Enriching Your Pet’s Environment with Their Food

What is meant by “environmental enrichment” and why is it important for my pet?

Environmental enrichment is the process of changing or adjusting how a pet lives to increase typical behaviors and/or increase physical activity. By adjusting the home setting – with food, positive training, novel objects, or sensory enrichment - we can reduce a pet’s stress, help them to stay mentally engaged, and improve the quality of their daily life.

Dogs and cats require dedicated time for mental stimulation to fulfill natural behaviors like foraging or hunting for food, play, sniffing, scratching, and territory marking. Enrichment can help provide this stimulation.

"Environmental enrichment...can reduce a pet’s stress, help them to stay mentally engaged,
and improve the quality of their daily life."

There are three general ways to use food for enrichment: offering opportunities to forage or hunt; offering new types of food; or providing novel ways to feed, such as with food puzzles or during training.

Who might benefit from environmental enrichment?

  • Dogs or cats that are overweight
  • Dogs or cats that are inactive
  • Pets that eat food too quickly
  • Pets displaying behavioral problems
  • Any healthy pet that spends at least 50% of each day inside
  • People working on obedience training with dogs or cats
  • People training dogs for outdoor activities such as agility competitions, long-distance hiking, or search and rescue work

Why use a food puzzle or novel feeding method instead of a food bowl?

Published studies over the past 15 years have demonstrated positive benefits for dogs or cats who use food toys or puzzles. For example, dogs living in kennels and fed with food toys were found to bark less and were more active than dogs who did not get the toys. Another study found that dogs preferred to work for food or other rewards rather than receive them for free.

For inactive or overweight dogs and cats, novel feeding is an inexpensive way to keep them working for food. Toss some or all of your pet’s daily food allotment across the room, the house, the yard, or even a staircase, to force them to increase the number of steps they take each day. There are many anecdotal reports of pet parents getting their overweight dog or cat to lose weight simply by tossing part of their daily food instead of placing it in a food bowl.

Animal behavior consultants have found that foraging toys and food puzzles also help decrease boredom and reduce aggressive behaviors in cats. There are many online sources for do-it-yourself food puzzles; consult your veterinarian before making them to ensure they are safe to use.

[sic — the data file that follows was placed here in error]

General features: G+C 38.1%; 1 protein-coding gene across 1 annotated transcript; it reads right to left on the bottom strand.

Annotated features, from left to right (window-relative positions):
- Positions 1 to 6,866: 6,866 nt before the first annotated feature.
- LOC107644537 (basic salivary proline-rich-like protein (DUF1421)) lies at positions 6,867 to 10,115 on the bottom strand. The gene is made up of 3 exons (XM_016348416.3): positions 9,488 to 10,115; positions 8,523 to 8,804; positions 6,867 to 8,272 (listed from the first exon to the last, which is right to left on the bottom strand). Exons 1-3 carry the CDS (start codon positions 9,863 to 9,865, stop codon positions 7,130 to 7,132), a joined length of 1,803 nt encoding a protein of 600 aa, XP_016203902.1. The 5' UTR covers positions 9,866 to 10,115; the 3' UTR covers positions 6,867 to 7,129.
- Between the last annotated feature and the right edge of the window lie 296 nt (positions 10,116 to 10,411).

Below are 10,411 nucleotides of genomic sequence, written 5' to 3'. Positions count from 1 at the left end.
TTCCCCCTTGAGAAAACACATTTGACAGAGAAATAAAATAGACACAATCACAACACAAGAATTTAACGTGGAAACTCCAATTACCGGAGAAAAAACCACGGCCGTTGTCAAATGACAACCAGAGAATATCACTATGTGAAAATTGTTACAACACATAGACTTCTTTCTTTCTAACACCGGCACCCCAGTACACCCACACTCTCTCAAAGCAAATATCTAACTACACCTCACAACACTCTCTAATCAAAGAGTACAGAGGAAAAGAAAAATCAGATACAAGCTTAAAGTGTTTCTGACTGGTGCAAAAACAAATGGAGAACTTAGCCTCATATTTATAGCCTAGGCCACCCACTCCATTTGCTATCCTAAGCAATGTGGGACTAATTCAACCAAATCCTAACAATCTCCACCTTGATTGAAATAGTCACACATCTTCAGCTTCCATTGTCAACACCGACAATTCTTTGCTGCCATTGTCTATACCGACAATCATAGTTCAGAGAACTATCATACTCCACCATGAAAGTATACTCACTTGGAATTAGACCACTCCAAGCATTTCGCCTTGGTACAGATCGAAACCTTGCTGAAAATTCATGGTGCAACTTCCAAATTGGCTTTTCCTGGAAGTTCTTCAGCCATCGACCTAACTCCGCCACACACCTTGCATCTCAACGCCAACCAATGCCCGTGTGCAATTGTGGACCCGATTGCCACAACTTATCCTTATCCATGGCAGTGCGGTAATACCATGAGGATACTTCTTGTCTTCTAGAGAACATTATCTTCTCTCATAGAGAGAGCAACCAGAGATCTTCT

What are some specific ways I could improve my pet’s environment using food or treats?

  • Replace the pet’s food bowl with an ice cube tray or muffin tin to deliver kibble or canned food for one or more meals each day (or a few times per week). When the pet must remove food from each compartment, it slows them down and extends the total time needed to eat their food.
  • Replace the pet’s food bowl with a large mixing bowl filled with tennis or wiffle balls. When dry kibble is poured into the mixing bowl, the pieces fall between and around the balls. The pet must carefully pick at the small kibbles, which takes more time than eating from a bowl with no obstacles. This can slow down a pet who usually gulps their food.
  • Give your pet a food puzzle – either homemade or bought. Food puzzles are another way to slow the rate of eating, with the added benefit of keeping the pet actively engaged or mentally stimulated. Some puzzles are simple enough for a dog or cat to quickly figure out, while other puzzles are more complicated and require you to show the pet how to get the food.

What are the best food items to use for environmental enrichment?

  • For dogs or cats who are highly food motivated, using some of the pet’s regular food is an easy option. If you feed dry kibble, use part of your pet’s daily allotment in a food puzzle or as a training treat. If you use a loaf-style canned food, make small meatballs to use as training treats.
  • Low-calorie commercial pet treats can be convenient (and sometimes low cost). Investigate commercial options for dog or cat treats at your local pet food store and look for those that contain fewer than 5 calories per piece.
  • Dilute any of your pet’s favorite flavors (e.g., peanut butter, chicken broth, juice from a can of tuna) with a small amount of water and pour into an ice cube tray to make flavored ice cubes. Alternatively, a tasty liquid could be gently warmed and poured over dry kibble or mixed in with canned food to make a “gravy”.

Which food items should I avoid? Which foods might cause problems?

Avoid feeding your pets alcohol, caffeine, chocolate, fatty foods, grapes, raisins, marijuana, onions, tobacco products, and xylitol sweetener, which is found in many human products. Find more information about toxic foods on the ASPCA website.